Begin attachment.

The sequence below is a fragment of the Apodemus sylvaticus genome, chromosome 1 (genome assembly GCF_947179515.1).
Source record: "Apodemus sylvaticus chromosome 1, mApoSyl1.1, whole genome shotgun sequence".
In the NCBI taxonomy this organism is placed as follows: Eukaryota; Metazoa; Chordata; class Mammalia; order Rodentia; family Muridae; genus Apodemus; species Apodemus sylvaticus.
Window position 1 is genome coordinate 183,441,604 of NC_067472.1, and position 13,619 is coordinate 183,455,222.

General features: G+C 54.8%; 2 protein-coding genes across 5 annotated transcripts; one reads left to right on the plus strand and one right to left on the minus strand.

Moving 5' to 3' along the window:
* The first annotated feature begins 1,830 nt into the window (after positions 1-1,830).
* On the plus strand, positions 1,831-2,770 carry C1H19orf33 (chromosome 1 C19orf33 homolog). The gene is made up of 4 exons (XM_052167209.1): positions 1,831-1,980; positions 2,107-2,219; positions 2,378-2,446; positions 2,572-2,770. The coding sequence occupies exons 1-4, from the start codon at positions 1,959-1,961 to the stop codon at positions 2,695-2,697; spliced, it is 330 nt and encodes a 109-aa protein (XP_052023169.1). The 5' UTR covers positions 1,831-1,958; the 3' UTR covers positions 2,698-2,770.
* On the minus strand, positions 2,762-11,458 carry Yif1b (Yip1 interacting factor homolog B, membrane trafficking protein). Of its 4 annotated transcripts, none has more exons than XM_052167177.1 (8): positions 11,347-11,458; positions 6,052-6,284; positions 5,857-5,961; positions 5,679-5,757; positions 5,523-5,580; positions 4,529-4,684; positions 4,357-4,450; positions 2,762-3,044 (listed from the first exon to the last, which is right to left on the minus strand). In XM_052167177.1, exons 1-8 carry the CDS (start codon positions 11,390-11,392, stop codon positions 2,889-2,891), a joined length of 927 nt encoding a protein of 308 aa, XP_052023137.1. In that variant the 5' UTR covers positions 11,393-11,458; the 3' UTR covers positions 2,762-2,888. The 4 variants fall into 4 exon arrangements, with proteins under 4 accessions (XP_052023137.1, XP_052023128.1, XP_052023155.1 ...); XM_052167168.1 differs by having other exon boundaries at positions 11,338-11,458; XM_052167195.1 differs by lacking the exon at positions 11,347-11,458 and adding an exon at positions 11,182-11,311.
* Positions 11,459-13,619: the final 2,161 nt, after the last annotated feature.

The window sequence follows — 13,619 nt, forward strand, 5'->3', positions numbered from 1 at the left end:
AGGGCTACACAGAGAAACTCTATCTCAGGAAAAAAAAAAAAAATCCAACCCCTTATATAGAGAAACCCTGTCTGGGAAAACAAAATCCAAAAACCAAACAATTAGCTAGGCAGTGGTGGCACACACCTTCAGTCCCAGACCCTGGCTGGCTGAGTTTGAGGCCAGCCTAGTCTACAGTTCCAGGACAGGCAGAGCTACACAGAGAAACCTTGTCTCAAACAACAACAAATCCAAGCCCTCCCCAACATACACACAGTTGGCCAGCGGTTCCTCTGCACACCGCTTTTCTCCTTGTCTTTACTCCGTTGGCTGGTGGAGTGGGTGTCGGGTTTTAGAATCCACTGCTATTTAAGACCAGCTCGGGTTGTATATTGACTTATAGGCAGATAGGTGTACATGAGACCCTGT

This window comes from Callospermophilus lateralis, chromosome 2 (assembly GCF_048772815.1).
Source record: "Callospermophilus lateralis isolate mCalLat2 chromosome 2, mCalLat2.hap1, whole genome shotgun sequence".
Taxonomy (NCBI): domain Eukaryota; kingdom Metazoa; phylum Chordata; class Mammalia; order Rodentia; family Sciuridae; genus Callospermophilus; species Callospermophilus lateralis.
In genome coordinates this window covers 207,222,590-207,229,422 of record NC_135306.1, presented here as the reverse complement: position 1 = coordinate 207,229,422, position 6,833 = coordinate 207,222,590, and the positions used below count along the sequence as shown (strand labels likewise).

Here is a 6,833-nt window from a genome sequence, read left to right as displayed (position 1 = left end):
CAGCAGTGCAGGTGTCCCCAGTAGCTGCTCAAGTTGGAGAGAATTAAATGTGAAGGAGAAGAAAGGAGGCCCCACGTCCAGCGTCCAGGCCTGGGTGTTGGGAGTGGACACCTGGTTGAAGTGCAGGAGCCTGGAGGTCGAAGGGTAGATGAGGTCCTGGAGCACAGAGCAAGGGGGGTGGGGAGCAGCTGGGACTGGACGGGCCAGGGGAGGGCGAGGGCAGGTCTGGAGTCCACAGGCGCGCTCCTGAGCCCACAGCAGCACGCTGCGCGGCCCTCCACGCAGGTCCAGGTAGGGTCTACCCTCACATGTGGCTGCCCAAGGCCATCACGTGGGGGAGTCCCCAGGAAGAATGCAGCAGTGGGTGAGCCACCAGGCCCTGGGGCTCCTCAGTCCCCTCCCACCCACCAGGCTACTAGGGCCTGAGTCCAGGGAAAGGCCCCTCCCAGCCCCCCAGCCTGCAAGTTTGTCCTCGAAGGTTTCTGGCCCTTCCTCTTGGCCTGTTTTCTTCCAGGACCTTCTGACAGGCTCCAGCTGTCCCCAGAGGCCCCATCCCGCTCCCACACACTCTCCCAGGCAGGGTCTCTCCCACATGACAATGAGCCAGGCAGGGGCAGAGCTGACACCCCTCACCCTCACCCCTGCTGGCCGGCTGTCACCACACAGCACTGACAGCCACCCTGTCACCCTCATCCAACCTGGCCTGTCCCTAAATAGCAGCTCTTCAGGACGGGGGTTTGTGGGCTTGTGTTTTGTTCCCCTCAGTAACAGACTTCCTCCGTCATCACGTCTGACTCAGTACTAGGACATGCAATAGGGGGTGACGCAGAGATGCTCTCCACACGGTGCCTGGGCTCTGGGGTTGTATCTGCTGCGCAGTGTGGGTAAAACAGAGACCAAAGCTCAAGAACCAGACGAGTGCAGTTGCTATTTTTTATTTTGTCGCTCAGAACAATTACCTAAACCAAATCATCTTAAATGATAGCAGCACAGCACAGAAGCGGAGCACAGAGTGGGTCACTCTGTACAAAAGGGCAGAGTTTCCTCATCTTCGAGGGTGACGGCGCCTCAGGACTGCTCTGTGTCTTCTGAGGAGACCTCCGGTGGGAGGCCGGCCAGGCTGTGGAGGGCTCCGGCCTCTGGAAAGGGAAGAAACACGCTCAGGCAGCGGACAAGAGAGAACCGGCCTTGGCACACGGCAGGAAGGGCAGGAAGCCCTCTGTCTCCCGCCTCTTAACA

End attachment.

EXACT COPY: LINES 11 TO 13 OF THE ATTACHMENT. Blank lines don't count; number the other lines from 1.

The window sequence follows — 13,619 nt, forward strand, 5'->3', positions numbered from 1 at the left end:
AGGGCTACACAGAGAAACTCTATCTCAGGAAAAAAAAAAAAAATCCAACCCCTTATATAGAGAAACCCTGTCTGGGAAAACAAAATCCAAAAACCAAACAATTAGCTAGGCAGTGGTGGCACACACCTTCAGTCCCAGACCCTGGCTGGCTGAGTTTGAGGCCAGCCTAGTCTACAGTTCCAGGACAGGCAGAGCTACACAGAGAAACCTTGTCTCAAACAACAACAAATCCAAGCCCTCCCCAACATACACACAGTTGGCCAGCGGTTCCTCTGCACACCGCTTTTCTCCTTGTCTTTACTCCGTTGGCTGGTGGAGTGGGTGTCGGGTTTTAGAATCCACTGCTATTTAAGACCAGCTCGGGTTGTATATTGACTTATAGGCAGATAGGTGTACATGAGACCCTGT

This window comes from Callospermophilus lateralis, chromosome 2 (assembly GCF_048772815.1).